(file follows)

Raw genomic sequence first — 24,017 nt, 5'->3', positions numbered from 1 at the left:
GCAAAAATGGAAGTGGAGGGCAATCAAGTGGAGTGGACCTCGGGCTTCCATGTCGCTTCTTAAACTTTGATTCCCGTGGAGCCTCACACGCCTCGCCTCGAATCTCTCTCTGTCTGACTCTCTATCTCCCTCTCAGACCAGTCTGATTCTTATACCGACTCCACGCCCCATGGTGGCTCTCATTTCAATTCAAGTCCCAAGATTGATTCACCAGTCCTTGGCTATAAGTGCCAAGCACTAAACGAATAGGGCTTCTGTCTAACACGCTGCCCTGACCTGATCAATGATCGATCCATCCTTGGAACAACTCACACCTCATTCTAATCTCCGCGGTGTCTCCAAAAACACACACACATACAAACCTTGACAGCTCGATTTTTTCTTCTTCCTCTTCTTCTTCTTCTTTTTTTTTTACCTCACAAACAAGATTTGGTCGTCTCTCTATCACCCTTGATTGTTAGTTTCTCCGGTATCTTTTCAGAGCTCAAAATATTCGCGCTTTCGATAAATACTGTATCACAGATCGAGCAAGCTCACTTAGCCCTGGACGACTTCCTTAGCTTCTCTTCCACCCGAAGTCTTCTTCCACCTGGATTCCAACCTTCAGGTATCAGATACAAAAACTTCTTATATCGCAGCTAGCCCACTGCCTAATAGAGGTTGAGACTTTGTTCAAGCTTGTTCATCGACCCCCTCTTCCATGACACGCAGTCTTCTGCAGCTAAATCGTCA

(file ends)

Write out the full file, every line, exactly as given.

Raw genomic sequence first — 24,017 nt, 5'->3', positions numbered from 1 at the left:
GCAAAAATGGAAGTGGAGGGCAATCAAGTGGAGTGGACCTCGGGCTTCCATGTCGCTTCTTAAACTTTGATTCCCGTGGAGCCTCACACGCCTCGCCTCGAATCTCTCTCTGTCTGACTCTCTATCTCCCTCTCAGACCAGTCTGATTCTTATACCGACTCCACGCCCCATGGTGGCTCTCATTTCAATTCAAGTCCCAAGATTGATTCACCAGTCCTTGGCTATAAGTGCCAAGCACTAAACGAATAGGGCTTCTGTCTAACACGCTGCCCTGACCTGATCAATGATCGATCCATCCTTGGAACAACTCACACCTCATTCTAATCTCCGCGGTGTCTCCAAAAACACACACACATACAAACCTTGACAGCTCGATTTTTTCTTCTTCCTCTTCTTCTTCTTCTTTTTTTTTTACCTCACAAACAAGATTTGGTCGTCTCTCTATCACCCTTGATTGTTAGTTTCTCCGGTATCTTTTCAGAGCTCAAAATATTCGCGCTTTCGATAAATACTGTATCACAGATCGAGCAAGCTCACTTAGCCCTGGACGACTTCCTTAGCTTCTCTTCCACCCGAAGTCTTCTTCCACCTGGATTCCAACCTTCAGGTATCAGATACAAAAACTTCTTATATCGCAGCTAGCCCACTGCCTAATAGAGGTTGAGACTTTGTTCAAGCTTGTTCATCGACCCCCTCTTCCATGACACGCAGTCTTCTGCAGCTAAATCGTCA